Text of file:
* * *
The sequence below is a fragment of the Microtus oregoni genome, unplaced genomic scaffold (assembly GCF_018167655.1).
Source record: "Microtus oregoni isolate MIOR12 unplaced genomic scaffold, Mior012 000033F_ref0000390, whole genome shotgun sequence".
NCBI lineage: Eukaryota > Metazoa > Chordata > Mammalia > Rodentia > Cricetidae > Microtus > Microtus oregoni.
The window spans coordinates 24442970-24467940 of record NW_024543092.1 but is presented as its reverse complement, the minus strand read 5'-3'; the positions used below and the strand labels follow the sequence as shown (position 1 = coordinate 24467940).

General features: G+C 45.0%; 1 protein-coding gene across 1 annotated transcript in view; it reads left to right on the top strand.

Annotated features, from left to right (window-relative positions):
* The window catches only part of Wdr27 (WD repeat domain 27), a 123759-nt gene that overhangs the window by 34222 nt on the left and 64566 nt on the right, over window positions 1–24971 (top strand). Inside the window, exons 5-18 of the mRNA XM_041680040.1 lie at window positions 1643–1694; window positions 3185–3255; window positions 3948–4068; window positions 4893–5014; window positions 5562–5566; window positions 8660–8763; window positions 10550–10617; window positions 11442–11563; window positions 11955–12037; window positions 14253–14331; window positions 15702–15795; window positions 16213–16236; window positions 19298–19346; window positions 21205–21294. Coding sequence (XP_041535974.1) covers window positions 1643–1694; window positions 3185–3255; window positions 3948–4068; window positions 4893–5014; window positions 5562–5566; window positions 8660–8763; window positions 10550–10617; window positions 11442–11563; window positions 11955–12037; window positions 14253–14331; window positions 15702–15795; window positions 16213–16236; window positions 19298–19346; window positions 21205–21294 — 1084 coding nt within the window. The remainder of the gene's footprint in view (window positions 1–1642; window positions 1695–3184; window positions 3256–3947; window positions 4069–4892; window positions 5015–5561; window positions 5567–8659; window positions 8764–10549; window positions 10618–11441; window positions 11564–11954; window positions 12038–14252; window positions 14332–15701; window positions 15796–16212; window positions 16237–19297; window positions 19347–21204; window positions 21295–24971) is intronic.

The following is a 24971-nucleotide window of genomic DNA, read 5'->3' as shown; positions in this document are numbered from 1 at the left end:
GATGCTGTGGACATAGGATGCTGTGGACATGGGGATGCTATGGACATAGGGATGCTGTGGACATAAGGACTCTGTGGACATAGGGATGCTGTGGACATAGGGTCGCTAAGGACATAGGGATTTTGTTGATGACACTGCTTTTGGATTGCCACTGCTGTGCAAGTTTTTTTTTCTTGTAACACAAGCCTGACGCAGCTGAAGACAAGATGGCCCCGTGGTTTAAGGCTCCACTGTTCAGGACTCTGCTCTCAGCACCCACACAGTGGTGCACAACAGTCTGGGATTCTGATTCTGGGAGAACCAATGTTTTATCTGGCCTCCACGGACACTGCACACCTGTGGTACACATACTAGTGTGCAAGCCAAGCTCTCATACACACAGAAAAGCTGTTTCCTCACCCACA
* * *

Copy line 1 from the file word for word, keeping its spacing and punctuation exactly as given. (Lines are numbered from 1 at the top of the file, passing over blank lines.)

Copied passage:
The sequence below is a fragment of the Microtus oregoni genome, unplaced genomic scaffold (assembly GCF_018167655.1).